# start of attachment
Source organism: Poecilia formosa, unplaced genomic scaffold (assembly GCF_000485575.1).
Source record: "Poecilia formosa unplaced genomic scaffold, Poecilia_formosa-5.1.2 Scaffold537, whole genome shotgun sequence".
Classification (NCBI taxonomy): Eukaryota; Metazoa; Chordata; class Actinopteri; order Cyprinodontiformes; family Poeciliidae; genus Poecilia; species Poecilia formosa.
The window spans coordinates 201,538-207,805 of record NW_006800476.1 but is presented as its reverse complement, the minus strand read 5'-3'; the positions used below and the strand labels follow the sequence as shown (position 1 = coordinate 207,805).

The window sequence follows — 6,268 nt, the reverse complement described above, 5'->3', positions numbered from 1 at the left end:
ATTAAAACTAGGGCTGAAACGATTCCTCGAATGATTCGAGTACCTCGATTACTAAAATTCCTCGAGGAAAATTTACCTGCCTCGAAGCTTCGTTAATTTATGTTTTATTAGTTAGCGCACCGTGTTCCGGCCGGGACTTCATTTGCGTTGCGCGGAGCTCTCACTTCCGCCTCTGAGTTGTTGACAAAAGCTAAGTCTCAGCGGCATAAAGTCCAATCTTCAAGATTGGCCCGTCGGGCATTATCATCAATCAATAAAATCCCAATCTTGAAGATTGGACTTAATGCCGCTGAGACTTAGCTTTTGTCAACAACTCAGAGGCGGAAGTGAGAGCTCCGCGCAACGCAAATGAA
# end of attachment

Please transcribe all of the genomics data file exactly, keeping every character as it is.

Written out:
Source organism: Poecilia formosa, unplaced genomic scaffold (assembly GCF_000485575.1).
Source record: "Poecilia formosa unplaced genomic scaffold, Poecilia_formosa-5.1.2 Scaffold537, whole genome shotgun sequence".
Classification (NCBI taxonomy): Eukaryota; Metazoa; Chordata; class Actinopteri; order Cyprinodontiformes; family Poeciliidae; genus Poecilia; species Poecilia formosa.
The window spans coordinates 201,538-207,805 of record NW_006800476.1 but is presented as its reverse complement, the minus strand read 5'-3'; the positions used below and the strand labels follow the sequence as shown (position 1 = coordinate 207,805).

The window sequence follows — 6,268 nt, the reverse complement described above, 5'->3', positions numbered from 1 at the left end:
ATTAAAACTAGGGCTGAAACGATTCCTCGAATGATTCGAGTACCTCGATTACTAAAATTCCTCGAGGAAAATTTACCTGCCTCGAAGCTTCGTTAATTTATGTTTTATTAGTTAGCGCACCGTGTTCCGGCCGGGACTTCATTTGCGTTGCGCGGAGCTCTCACTTCCGCCTCTGAGTTGTTGACAAAAGCTAAGTCTCAGCGGCATAAAGTCCAATCTTCAAGATTGGCCCGTCGGGCATTATCATCAATCAATAAAATCCCAATCTTGAAGATTGGACTTAATGCCGCTGAGACTTAGCTTTTGTCAACAACTCAGAGGCGGAAGTGAGAGCTCCGCGCAACGCAAATGAA